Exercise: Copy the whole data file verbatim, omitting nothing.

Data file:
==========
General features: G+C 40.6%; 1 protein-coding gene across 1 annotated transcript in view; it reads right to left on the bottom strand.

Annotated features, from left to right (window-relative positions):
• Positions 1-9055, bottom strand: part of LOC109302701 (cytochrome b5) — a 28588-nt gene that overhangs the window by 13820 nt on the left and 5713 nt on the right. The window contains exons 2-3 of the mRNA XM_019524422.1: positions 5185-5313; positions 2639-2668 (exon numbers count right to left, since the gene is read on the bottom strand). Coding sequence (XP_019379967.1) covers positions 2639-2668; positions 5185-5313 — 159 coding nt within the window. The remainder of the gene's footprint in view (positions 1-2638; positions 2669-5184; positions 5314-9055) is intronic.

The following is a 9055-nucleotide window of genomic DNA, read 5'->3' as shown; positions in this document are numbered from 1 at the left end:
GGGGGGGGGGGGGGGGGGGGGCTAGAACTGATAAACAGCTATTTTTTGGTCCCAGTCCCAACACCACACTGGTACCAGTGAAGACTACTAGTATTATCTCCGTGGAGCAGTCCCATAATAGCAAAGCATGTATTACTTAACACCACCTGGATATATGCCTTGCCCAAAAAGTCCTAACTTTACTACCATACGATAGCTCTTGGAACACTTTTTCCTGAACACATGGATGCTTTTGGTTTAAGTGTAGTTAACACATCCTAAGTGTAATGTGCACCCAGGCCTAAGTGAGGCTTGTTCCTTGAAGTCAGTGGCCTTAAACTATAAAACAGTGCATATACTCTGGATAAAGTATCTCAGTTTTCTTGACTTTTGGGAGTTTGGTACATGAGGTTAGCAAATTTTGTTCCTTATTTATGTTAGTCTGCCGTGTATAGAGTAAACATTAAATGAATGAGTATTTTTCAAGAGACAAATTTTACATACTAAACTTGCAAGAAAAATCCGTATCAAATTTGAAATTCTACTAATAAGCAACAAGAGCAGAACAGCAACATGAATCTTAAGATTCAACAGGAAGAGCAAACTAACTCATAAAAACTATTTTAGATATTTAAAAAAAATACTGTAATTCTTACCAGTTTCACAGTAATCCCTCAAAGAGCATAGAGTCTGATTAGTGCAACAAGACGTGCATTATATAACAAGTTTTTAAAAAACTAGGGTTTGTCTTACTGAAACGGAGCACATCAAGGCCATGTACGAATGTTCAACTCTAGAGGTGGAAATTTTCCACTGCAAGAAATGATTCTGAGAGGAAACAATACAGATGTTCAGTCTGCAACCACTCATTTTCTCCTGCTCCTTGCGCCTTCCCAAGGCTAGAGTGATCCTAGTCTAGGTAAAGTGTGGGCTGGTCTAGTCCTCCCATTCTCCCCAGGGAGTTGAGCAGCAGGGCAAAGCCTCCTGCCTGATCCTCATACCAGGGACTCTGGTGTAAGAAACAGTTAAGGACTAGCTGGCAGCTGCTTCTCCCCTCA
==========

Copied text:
General features: G+C 40.6%; 1 protein-coding gene across 1 annotated transcript in view; it reads right to left on the bottom strand.

Annotated features, from left to right (window-relative positions):
• Positions 1-9055, bottom strand: part of LOC109302701 (cytochrome b5) — a 28588-nt gene that overhangs the window by 13820 nt on the left and 5713 nt on the right. The window contains exons 2-3 of the mRNA XM_019524422.1: positions 5185-5313; positions 2639-2668 (exon numbers count right to left, since the gene is read on the bottom strand). Coding sequence (XP_019379967.1) covers positions 2639-2668; positions 5185-5313 — 159 coding nt within the window. The remainder of the gene's footprint in view (positions 1-2638; positions 2669-5184; positions 5314-9055) is intronic.

The following is a 9055-nucleotide window of genomic DNA, read 5'->3' as shown; positions in this document are numbered from 1 at the left end:
GGGGGGGGGGGGGGGGGGGGGCTAGAACTGATAAACAGCTATTTTTTGGTCCCAGTCCCAACACCACACTGGTACCAGTGAAGACTACTAGTATTATCTCCGTGGAGCAGTCCCATAATAGCAAAGCATGTATTACTTAACACCACCTGGATATATGCCTTGCCCAAAAAGTCCTAACTTTACTACCATACGATAGCTCTTGGAACACTTTTTCCTGAACACATGGATGCTTTTGGTTTAAGTGTAGTTAACACATCCTAAGTGTAATGTGCACCCAGGCCTAAGTGAGGCTTGTTCCTTGAAGTCAGTGGCCTTAAACTATAAAACAGTGCATATACTCTGGATAAAGTATCTCAGTTTTCTTGACTTTTGGGAGTTTGGTACATGAGGTTAGCAAATTTTGTTCCTTATTTATGTTAGTCTGCCGTGTATAGAGTAAACATTAAATGAATGAGTATTTTTCAAGAGACAAATTTTACATACTAAACTTGCAAGAAAAATCCGTATCAAATTTGAAATTCTACTAATAAGCAACAAGAGCAGAACAGCAACATGAATCTTAAGATTCAACAGGAAGAGCAAACTAACTCATAAAAACTATTTTAGATATTTAAAAAAAATACTGTAATTCTTACCAGTTTCACAGTAATCCCTCAAAGAGCATAGAGTCTGATTAGTGCAACAAGACGTGCATTATATAACAAGTTTTTAAAAAACTAGGGTTTGTCTTACTGAAACGGAGCACATCAAGGCCATGTACGAATGTTCAACTCTAGAGGTGGAAATTTTCCACTGCAAGAAATGATTCTGAGAGGAAACAATACAGATGTTCAGTCTGCAACCACTCATTTTCTCCTGCTCCTTGCGCCTTCCCAAGGCTAGAGTGATCCTAGTCTAGGTAAAGTGTGGGCTGGTCTAGTCCTCCCATTCTCCCCAGGGAGTTGAGCAGCAGGGCAAAGCCTCCTGCCTGATCCTCATACCAGGGACTCTGGTGTAAGAAACAGTTAAGGACTAGCTGGCAGCTGCTTCTCCCCTCA